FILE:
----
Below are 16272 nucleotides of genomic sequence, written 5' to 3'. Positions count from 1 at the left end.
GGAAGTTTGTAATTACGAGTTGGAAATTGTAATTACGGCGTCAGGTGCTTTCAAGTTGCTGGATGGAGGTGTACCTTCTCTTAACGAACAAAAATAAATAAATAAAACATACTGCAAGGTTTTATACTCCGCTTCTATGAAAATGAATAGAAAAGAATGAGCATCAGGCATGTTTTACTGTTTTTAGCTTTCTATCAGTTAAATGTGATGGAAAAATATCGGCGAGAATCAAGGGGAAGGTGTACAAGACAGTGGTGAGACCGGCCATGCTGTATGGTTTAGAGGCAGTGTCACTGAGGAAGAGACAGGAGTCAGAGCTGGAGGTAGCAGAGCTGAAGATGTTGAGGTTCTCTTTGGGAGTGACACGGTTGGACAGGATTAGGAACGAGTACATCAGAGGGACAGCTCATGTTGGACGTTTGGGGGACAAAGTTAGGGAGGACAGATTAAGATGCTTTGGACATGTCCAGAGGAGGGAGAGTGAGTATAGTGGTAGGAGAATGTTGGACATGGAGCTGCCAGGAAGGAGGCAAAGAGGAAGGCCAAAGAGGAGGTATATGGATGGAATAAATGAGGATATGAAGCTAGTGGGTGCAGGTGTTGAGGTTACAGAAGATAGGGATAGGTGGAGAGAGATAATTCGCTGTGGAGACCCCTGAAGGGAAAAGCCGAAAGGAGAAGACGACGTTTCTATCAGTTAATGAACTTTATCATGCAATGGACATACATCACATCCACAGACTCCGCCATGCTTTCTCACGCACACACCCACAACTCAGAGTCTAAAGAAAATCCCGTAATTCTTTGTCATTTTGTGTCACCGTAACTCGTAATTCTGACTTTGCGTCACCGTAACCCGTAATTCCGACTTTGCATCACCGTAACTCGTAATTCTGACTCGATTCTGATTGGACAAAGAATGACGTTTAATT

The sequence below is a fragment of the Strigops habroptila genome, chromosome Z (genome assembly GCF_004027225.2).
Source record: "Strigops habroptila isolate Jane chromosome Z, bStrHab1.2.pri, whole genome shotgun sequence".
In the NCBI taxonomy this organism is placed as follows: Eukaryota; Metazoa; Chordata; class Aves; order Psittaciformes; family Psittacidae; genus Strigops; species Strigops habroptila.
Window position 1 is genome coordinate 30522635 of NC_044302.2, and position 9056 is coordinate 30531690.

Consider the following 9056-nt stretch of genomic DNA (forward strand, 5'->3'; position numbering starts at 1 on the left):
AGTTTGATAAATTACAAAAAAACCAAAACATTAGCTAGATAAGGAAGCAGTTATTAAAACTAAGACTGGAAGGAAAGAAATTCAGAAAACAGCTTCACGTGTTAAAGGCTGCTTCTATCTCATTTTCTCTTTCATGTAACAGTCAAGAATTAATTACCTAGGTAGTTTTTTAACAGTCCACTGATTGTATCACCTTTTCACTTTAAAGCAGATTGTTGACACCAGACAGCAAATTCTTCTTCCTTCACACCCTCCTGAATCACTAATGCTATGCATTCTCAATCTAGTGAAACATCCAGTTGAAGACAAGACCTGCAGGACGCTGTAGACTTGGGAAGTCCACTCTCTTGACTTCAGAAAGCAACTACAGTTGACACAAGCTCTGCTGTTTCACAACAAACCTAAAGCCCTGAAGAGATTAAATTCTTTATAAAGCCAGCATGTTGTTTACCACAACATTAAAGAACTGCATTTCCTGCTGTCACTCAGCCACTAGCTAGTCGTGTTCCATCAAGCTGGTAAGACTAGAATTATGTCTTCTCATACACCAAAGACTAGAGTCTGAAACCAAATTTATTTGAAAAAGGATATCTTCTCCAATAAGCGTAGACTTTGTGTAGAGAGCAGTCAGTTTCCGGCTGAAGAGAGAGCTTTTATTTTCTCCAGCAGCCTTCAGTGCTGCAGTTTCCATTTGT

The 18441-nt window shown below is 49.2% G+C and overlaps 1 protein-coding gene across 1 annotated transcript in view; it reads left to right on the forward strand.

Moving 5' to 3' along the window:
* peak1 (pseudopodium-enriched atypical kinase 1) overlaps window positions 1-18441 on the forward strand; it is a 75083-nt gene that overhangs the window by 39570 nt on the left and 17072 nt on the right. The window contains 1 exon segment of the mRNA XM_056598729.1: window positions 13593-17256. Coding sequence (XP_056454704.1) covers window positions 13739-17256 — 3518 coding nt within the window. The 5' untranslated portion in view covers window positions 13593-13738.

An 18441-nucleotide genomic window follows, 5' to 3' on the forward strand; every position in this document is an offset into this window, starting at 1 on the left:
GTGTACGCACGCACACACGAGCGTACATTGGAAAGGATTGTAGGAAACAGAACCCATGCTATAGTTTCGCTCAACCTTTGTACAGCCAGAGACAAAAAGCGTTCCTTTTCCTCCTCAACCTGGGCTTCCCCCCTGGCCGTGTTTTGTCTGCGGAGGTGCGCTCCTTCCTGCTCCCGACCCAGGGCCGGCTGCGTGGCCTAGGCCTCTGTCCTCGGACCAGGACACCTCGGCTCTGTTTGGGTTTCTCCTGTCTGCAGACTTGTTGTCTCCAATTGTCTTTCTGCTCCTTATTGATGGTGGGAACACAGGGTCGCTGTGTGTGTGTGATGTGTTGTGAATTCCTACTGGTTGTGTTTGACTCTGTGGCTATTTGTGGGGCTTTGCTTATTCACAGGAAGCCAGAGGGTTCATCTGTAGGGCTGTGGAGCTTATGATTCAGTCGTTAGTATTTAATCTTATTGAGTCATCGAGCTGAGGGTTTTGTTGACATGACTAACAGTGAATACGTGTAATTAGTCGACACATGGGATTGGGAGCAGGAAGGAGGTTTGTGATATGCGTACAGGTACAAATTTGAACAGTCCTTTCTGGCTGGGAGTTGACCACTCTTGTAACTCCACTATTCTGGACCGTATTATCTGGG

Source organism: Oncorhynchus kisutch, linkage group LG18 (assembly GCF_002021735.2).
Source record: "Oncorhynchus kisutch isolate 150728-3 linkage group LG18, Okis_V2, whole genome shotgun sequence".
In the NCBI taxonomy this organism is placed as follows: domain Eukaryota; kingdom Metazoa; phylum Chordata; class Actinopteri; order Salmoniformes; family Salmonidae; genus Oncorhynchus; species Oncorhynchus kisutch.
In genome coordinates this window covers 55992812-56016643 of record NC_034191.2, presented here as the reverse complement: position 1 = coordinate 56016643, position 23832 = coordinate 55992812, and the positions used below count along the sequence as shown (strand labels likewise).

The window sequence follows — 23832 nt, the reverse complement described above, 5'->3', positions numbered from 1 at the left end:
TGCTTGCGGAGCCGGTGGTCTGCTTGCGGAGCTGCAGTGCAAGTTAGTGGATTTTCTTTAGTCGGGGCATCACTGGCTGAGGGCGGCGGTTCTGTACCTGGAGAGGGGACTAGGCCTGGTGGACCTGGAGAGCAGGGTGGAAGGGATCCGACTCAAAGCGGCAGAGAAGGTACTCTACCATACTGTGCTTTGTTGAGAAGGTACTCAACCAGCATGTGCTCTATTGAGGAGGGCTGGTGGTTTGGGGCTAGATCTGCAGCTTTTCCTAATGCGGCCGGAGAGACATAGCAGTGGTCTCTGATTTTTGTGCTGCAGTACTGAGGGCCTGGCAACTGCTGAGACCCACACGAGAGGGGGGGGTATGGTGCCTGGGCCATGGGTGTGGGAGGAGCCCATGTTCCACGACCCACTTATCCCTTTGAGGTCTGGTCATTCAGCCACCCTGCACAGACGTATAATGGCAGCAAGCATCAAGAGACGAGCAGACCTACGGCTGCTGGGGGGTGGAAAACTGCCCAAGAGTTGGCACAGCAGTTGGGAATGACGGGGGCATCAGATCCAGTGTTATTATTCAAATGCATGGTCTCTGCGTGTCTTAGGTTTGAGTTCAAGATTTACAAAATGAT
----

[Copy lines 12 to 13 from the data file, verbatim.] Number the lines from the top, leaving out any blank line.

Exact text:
An 18441-nucleotide genomic window follows, 5' to 3' on the forward strand; every position in this document is an offset into this window, starting at 1 on the left:
GTGTACGCACGCACACACGAGCGTACATTGGAAAGGATTGTAGGAAACAGAACCCATGCTATAGTTTCGCTCAACCTTTGTACAGCCAGAGACAAAAAGCGTTCCTTTTCCTCCTCAACCTGGGCTTCCCCCCTGGCCGTGTTTTGTCTGCGGAGGTGCGCTCCTTCCTGCTCCCGACCCAGGGCCGGCTGCGTGGCCTAGGCCTCTGTCCTCGGACCAGGACACCTCGGCTCTGTTTGGGTTTCTCCTGTCTGCAGACTTGTTGTCTCCAATTGTCTTTCTGCTCCTTATTGATGGTGGGAACACAGGGTCGCTGTGTGTGTGTGATGTGTTGTGAATTCCTACTGGTTGTGTTTGACTCTGTGGCTATTTGTGGGGCTTTGCTTATTCACAGGAAGCCAGAGGGTTCATCTGTAGGGCTGTGGAGCTTATGATTCAGTCGTTAGTATTTAATCTTATTGAGTCATCGAGCTGAGGGTTTTGTTGACATGACTAACAGTGAATACGTGTAATTAGTCGACACATGGGATTGGGAGCAGGAAGGAGGTTTGTGATATGCGTACAGGTACAAATTTGAACAGTCCTTTCTGGCTGGGAGTTGACCACTCTTGTAACTCCACTATTCTGGACCGTATTATCTGGG